This weekend marks the arrival of Harry Potter and the Deathly Hallows to your local cinema. The second part of the same story is slated to arrive next summer, and with the eight and final installation of the Harry Potter series, the story that became a cultural phenomenon will finally reach its conclusion.
During the seventh and final book, Harry and Hermione (or perhaps, Hero and Heroine) discover an inscription on the tombstone of Harry’s parents: “The last enemy to be conquered is death.” Readers more familiar with the Bible may recognize the phrase; it comes from 1 Corinthians 15.26. As author J.K. Rowling made clear at the time of the book’s release, the phrase was not happenstance. Rowling, a church-attending Christian, remarked at the biblical influnce upon herself which inevitably permeated her writing.
Once upon a time, Harry Potter was eschewed by many Christian leaders at the gateway to witchcraft and normalization of the occult. Somewhere along the way, the cries of abject corruption faded, and now, the emphasis has turned toward understanding the parallels between the Rowling’s fantasy story and the biblical narrative. Not surprising to those familiar with both Harry Potter and the Scriptures, much overlay exists.
Both writings ultimately tell a tale of love and friendship. Harry Potter learns that his life’s course is set by the selfless act of his dying mother – an act that utterly eludes the embodiment (well, eventual embodiment) of evil, Lord Voldermort. Along the way, Harry discovers the love of his close friends (but not many classmates except for Dumbledore’s Army), teachers, and numerous other adults. The Bible, tells the story of God’s love for humanity. The Bible, ultimately, is story of redemption. By the second page of most Bibles, the Fall severs the oneness that first existed between God and humanity. The rest of the story looks to restoring that relationship; it looks to a time when God can finally declare of his creating beings, “I will be their God, and they will be my people.”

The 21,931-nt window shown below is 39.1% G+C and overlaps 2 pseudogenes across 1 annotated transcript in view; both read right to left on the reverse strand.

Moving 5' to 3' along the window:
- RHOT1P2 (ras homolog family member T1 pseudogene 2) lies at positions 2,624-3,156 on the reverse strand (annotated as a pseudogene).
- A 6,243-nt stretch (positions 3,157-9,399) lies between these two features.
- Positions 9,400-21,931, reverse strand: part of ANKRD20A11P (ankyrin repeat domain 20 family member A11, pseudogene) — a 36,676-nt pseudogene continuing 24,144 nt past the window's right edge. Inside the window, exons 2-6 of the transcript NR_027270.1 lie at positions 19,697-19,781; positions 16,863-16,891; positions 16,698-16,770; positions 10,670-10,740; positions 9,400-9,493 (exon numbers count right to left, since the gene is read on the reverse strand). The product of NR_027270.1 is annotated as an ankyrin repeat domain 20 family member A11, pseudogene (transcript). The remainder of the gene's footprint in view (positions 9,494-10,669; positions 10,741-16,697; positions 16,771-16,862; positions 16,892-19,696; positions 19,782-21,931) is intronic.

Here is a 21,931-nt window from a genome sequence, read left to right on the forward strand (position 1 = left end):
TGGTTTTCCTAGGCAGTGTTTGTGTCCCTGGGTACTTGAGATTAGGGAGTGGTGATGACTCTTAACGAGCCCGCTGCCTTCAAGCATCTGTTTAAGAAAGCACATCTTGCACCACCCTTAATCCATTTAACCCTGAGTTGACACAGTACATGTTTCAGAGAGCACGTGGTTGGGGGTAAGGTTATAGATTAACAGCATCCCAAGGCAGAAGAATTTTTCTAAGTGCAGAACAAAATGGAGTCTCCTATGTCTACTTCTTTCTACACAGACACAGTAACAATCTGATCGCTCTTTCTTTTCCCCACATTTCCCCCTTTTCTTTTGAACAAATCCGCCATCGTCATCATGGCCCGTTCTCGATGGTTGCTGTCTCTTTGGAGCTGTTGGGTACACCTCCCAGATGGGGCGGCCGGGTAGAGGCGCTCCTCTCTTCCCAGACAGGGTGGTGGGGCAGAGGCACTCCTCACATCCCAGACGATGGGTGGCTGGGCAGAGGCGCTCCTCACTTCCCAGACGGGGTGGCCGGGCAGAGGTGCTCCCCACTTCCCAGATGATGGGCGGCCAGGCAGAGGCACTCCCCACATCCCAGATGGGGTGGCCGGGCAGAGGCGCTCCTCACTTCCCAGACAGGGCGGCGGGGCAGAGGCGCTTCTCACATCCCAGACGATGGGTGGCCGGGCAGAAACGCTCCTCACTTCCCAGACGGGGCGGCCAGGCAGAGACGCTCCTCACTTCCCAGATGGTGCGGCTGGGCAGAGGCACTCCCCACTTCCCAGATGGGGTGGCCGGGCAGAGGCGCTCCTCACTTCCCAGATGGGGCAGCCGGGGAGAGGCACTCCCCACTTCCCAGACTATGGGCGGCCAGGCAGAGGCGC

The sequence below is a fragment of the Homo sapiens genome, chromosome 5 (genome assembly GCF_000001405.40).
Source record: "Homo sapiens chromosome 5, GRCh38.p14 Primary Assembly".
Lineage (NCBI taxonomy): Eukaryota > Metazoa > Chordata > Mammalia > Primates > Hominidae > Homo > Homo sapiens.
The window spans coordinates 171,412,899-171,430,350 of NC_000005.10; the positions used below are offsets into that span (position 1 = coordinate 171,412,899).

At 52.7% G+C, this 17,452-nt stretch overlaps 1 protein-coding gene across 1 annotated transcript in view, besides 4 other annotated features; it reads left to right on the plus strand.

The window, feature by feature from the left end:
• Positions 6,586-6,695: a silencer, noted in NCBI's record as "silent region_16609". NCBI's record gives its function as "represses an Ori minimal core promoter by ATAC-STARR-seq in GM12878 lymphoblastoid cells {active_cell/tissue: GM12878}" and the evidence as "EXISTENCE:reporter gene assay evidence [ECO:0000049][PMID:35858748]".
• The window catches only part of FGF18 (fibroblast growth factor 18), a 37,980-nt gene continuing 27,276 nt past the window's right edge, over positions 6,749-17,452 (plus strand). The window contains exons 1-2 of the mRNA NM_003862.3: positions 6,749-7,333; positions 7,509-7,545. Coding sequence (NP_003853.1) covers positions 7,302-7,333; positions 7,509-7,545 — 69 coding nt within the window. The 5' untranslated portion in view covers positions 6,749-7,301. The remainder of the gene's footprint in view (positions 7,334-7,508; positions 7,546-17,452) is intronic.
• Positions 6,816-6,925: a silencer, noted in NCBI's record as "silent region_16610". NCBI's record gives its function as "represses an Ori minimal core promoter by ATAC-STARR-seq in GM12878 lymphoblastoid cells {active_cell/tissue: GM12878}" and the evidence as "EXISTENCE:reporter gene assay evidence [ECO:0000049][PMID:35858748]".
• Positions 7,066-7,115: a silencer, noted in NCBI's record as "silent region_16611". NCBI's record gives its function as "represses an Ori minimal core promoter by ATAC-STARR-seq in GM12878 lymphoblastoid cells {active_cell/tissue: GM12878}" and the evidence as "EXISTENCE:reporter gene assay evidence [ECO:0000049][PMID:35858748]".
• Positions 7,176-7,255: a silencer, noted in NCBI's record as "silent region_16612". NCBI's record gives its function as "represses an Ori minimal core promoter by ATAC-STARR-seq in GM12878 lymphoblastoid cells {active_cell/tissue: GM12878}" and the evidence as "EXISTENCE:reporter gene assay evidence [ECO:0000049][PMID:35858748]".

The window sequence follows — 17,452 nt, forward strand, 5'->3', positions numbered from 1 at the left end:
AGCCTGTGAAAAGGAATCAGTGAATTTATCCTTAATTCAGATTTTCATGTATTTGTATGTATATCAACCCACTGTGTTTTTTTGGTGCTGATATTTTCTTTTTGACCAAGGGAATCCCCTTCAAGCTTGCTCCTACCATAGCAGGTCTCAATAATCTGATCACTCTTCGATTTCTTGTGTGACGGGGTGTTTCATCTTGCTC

The phrase “The last enemy to be conquered is death” seems especially apposite to Rowling in that the statement is nestled into one of the most detailed and lengthy teachings on the resurrection of the dead. Even among Christians, the beliefs about the resurrection tend to serve as a watershed for ascertaining the levels of faith. Those who deny the resurrection, and thus disdain the notion of judgment and life after death, look upon Jesus as a moral example – the pinnacle of human possibility. Such Christians tend to tacitly snicker at the deity of Jesus. Those who accept the resurrection as a reality that faces everyone, look upon Jesus Christ as fully God and fully human. They believe that through the atoning act of Jesus’s death on the cross and his ultimate return from the grave, he established the only path to God. For reasons not fully explained, the story of Harry Potter shrouds the gravestone of Lily Potter – the character who displays the act of ultimate love – with a biblical phrase that reeks of the resurrection.